The electro-encephalogram was completely normal.

Only twice did I try to take matters into my own hands. The first time I was six. I was trailing a gang of older kids who lived on my block. We ran through yards and houses, starting and stopping according to rules I couldn’t fathom. The frantic parade paused in someone’s mother’s laundry room. A bottle of Clorox sat on a washing machine. “Would you die if you drank that?” I asked the oldest kid. “Sure,” he said, and, following a signal I hadn’t noticed, raced off with the others. I was alone. I stretched up on tiptoes toward the Clorox bottle and unscrewed the cap. The smell was awful. That startled me. How could death smell so bad? I hesitated for a moment, then put the bottle to my lips. A sour, stinging taste flooded my mouth. Tb my shame, I put the bottle down.

My other attempt was equally revealing of my terminal lack of the courage that enabled children I heard about on the news to hang or shoot or stab themselves. It was a pitch-black, snowy afternoon. I came home from school, put on my coat and gloves, and headed out among the drifts. I didn’t know where I was going at first, and then I did. I lay down in a hollow between drifts and tried to relax. I’d decided to lie there until I fell asleep and froze to death. It seemed easy enough. I was certainly tired. But it takes a long time to freeze to death in a coat and boots and gloves. I hadn’t realized how uncomfortable, how boring dying would be. How lonely when no one came for me.

I don’t want to give the wrong impression. I was no pint-sized Lady Lazarus, practicing suicide as a form of self-expression. For most of my childhood, I was mildly, not violently and certainly not effectively, inclined to die. The idea of dying excited me; the idea of living didn’t.

As a teenager, apart from the occasional here-I-am-crossing-abridge-maybe-I-should-jump sort of impulse, I rarely thought about suicide. By the time I got to college, my suicidal longings had subsided into a nagging feeling of failure—I’d neglected to do something important. The urge to kill myself surfaced most frequently in the temper tantrums with which I responded to anyone pointing out I was less than perfect. It never occurred to me that there might be anything wrong with responding to criticism—almost always well-founded—by saying to myself, and occasionally to my criticizer, “If that’s true about me, I really just need to die.” Feeling suicidal came more naturally than taking responsibility for my behavior. Fortunately for both of us, my future wife had no patience for any of this—which, I realized years later, was one of the qualities that drew me to her. She wasn’t taken in by me—which meant that I couldn’t continue to be taken in by myself. As long as I was with her, I wouldn’t kill myself simply because dying was easier than acting like a grownup. If I was going to kill myself, I wanted to do so heroically, to relieve the pain of others and not just escape my own.

There’s no direct connection between transsexuality and suicide. You don’t have to be suicidal to be a transsexual, and you certainly don’t have to be trans to want to kill yourself. But as my friend R. warned me, transition is like filleting yourself: As you turn your former self inside out, making visible to the world your most deeply guarded secrets, every contradiction and vulnerability is exposed. I knew that my longing to die was related to my longing to escape my male body, so it shouldn’t have surprised me that as my fantasies of transformation crystallized into the need to transition, I found it almost impossible to separate my craving for life from my craving for death. The closer I got to life, to becoming a person who could feel alive, the closer I came to death. I thought about dying for weeks at a time, nearly as often as I thought about gender. Like some mangy old teddy bear, the craving to die kept me company, whispering to me in the dark when no one else was there.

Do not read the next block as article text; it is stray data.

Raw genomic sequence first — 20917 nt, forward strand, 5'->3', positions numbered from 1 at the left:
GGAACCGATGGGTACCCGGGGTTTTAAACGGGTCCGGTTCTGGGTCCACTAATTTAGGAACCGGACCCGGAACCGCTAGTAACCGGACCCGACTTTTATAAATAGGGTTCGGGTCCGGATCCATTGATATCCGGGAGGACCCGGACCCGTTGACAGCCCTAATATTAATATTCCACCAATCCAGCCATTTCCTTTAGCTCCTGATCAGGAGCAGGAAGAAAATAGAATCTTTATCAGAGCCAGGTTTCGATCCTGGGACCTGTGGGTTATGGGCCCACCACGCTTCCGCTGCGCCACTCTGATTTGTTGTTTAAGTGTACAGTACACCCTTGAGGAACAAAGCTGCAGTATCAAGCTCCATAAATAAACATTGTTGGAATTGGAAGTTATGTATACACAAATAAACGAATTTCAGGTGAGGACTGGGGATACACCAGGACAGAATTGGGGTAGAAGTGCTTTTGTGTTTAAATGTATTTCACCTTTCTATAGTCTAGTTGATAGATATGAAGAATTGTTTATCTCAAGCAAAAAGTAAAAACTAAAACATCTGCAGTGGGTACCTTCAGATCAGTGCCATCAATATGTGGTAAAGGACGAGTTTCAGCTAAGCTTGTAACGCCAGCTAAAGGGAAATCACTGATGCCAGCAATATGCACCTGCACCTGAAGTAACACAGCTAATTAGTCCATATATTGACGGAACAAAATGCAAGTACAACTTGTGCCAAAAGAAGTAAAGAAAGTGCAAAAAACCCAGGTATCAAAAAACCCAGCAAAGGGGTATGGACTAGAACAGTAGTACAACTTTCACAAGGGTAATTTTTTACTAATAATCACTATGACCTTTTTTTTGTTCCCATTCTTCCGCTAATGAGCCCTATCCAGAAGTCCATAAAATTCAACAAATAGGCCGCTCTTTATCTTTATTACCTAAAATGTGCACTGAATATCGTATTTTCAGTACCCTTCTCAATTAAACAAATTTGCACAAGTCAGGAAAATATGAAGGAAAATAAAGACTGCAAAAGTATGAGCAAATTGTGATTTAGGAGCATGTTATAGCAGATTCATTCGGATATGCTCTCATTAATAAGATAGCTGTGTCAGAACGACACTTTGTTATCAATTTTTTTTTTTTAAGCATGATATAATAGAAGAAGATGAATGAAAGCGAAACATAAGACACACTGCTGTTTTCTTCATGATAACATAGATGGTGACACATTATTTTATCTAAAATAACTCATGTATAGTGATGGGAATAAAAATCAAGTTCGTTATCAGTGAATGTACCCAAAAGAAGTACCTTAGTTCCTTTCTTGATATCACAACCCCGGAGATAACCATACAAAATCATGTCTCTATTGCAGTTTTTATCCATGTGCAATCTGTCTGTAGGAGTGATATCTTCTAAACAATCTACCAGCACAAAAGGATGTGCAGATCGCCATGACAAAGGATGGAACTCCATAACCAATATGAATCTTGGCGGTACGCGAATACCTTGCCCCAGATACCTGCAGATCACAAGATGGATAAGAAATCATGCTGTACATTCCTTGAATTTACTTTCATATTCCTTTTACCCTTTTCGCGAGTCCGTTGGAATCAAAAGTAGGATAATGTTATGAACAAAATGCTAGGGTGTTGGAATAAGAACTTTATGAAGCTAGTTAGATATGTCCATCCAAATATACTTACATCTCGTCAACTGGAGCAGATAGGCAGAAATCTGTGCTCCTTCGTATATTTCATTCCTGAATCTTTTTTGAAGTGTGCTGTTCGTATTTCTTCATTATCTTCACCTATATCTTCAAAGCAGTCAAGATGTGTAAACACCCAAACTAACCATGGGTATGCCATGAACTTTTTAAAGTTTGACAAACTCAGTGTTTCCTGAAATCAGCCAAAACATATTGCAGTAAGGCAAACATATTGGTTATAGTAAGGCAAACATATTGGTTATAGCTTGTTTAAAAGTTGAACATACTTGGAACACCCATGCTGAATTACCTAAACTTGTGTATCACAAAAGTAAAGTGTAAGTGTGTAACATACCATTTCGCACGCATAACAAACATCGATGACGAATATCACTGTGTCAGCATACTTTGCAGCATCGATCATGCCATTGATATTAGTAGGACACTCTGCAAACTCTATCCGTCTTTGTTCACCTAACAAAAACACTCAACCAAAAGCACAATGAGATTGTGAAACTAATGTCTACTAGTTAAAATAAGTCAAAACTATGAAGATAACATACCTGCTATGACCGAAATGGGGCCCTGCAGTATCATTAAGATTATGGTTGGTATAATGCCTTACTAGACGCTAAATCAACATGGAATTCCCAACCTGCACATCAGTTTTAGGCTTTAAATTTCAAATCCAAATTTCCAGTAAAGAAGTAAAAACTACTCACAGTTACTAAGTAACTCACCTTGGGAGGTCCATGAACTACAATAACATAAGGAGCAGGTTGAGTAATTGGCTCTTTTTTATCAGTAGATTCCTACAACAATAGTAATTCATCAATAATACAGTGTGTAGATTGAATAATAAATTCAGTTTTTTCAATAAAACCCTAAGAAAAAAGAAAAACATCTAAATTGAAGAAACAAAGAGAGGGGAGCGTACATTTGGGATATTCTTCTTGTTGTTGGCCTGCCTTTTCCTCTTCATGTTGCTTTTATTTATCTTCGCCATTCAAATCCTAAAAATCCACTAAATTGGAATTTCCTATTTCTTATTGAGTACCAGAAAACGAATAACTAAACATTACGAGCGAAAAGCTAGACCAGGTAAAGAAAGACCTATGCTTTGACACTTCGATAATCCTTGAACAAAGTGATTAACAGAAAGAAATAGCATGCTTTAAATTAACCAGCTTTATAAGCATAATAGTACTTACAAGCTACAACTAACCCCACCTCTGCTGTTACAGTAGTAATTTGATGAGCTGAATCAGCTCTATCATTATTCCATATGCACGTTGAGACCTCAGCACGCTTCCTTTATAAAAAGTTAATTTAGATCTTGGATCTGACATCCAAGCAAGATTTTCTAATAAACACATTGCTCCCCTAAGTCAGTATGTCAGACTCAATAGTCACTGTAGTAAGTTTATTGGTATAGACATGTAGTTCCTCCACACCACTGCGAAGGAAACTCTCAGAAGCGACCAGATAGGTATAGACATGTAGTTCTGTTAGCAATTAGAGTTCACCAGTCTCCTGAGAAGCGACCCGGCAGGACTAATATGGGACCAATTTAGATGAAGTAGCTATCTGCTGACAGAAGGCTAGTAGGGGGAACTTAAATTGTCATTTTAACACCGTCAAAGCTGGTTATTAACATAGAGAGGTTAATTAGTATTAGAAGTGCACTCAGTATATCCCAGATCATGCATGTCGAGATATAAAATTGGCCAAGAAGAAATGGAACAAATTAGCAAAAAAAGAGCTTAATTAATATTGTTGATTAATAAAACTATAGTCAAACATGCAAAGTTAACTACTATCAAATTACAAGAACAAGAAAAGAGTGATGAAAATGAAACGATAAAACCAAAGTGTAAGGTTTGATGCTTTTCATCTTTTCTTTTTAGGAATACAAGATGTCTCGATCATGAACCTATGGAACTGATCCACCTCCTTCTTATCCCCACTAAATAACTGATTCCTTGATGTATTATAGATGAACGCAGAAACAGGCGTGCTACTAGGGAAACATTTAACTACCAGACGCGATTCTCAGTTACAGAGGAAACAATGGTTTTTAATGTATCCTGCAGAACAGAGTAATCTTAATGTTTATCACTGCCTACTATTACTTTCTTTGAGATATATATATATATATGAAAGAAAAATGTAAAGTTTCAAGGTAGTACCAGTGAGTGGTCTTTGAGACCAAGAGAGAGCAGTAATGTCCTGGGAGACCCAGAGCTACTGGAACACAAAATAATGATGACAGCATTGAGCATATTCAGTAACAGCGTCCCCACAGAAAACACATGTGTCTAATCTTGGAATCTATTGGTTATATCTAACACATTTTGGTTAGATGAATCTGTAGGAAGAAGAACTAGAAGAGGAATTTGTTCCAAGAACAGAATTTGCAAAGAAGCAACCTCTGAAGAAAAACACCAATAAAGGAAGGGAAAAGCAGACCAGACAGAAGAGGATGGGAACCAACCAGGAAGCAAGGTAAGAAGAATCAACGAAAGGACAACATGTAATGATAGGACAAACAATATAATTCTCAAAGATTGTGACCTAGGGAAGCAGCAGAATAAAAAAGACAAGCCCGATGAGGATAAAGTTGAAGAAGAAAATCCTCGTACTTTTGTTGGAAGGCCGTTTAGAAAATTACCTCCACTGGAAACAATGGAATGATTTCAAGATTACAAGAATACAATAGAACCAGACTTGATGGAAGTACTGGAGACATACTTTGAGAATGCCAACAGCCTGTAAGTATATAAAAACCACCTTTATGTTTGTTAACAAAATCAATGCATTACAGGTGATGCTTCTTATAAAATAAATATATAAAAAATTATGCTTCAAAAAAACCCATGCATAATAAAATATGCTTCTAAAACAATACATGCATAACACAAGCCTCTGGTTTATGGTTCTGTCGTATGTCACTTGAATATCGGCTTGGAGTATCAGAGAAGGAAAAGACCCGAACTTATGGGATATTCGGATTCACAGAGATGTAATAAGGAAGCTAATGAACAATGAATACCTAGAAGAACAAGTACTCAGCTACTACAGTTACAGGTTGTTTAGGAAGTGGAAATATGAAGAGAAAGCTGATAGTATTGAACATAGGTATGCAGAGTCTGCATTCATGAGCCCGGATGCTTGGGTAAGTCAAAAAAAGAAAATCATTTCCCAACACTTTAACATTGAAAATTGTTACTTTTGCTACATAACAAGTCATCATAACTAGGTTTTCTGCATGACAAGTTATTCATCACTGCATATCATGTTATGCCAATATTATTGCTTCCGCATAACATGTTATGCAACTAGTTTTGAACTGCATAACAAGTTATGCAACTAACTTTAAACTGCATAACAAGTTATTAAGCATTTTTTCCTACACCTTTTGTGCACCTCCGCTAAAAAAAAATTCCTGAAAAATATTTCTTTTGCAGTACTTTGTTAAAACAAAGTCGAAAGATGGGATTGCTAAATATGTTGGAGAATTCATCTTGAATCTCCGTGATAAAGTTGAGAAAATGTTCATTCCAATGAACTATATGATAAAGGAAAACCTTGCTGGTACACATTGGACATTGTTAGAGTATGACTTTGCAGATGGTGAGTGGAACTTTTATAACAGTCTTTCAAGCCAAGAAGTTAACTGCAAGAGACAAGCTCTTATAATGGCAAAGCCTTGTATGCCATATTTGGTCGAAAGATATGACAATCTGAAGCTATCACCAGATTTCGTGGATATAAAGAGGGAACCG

My therapist urged me to take anti-depressants, but those I tried exacerbated rather than relieved my suicidal impulses. One conjured a voice in my head that suggested, with inarguable logic, that I kill myself as soon as possible to spare myself and others the tedium of my existence. Another made every step, every breath, every sight and sound feel leaden, as though life had become a kind of gravity dragging me down toward death. A third kept me awake all night with an almost irresistible urge to cut myself open. I began to find the search for an anti-depressant more depressing than being suicidal.

But as weeks of longing for death stretched into months, I reached a sort of détente, perhaps even an equilibrium. No matter how much I wanted to die, I knew that, for the time being, I would not make a conscious decision to end my life. That was depressing. Suicide was the closest thing I had to hope, my guarantee that no matter how much my existence hurt me or my family, I could always pull the plug. But though I’d renounced what you might call rationality-assisted suicide, I still clung to the prospect that I might, on the spur of some particularly excruciating moment, irrationally take my life.

And now that moment seemed to have arrived. There I was on my friend’s floor, with the clear blue sky of death a few yards away. The sounds coming out of me were neither male nor female; they weren’t even human, but long, trailing animal howls that ended in gurgles, mewlings, whimpers, and a thin keening whine, like a starving kitten. I had snot all over my face, and I sputtered as I dug my ragged, badly polished nails into my stomach, trying to drive them deep enough to rupture the bubble that was me.